Updated Hacker Julien Ahrens says Yahoo! Messenger contains a remote code execution hole that the Purple Palace won't fix.
The buffer overflow holes (CVE-2014-7216) will keep bleeding, Ahrens says, because Yahoo! has told him the relevant app is end-of-life and therefore low on Yahoo!'s to-do list.
Yahoo! has been contacted for comment.
Exploiting the flaw relies on victims installing new emoticon packages, a vector Ahrens feels is a very live threat given instant messaging users are rather keen on new sets of smiley faces.
Those which install the corrupt emoticon package will hand attackers the same access rights they have. If the ruse fails Yahoo! Messenger will crash.
Here's how Ahrens explains the mess:
The application loads the content of the file emoticons.xml from two different directories when a user logins to determine the available emoticons and their associated shortcuts … but the application does not properly validate the length of the string of the shortcut and title key values before passing them as an argument to different lstrcpyW calls.
This leads to a stack-based buffer overflow condition, resulting in possible code execution.
Ahrens claims Yahoo! sat on the bug since he first disclosed it May last year, then approved his public disclosure last month after saying it will not fix the hole.
Ahrens quotes US government industry think tank MITRE as saying the emoticon package would normally be excluded from receiving a CVE vulnerability number but was given one because of an "existence proof that third parties actually do offer sets of emoticon files" and that "Yahoo! Messenger users actually do copy these" to the required directories.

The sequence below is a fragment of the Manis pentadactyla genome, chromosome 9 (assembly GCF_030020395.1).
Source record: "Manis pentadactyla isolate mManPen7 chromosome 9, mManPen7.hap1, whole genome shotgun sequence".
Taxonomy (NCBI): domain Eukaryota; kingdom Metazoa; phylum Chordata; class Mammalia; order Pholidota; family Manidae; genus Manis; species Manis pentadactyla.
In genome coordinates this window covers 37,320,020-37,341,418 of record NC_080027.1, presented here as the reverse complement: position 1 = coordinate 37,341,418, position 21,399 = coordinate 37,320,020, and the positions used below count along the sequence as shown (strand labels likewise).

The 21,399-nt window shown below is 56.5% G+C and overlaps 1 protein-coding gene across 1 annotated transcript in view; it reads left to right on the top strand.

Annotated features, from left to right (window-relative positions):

Ahrens also took a swipe at Yahoo!'s bug bounty program, which declined to send him a cheque for finding this flaw, despite - on his arguments - Yahoo! Messenger is explicitly covered in the company's terms and conditions. ®
Update Yahoo!'s been in touch to say it "takes the security of our users very seriously, and as soon as we learned of this potential vulnerability, our team responded immediately to the security researcher and began an investigation. As the security researcher noted himself, 'exploitation [of this vulnerability] might be tricky,' and would take significant additional technological hurdles."
"Upon extensive investigation by our team," the spokesentity continued, "we’ve determined that this vulnerability is not easily exploitable, requiring users to actively install unsupported 3rd-party software into Messenger, and does not present a viable security threat to our users. We’ll continue to work with our thriving bug bounty community to ensure the most secure experience possible for our users.”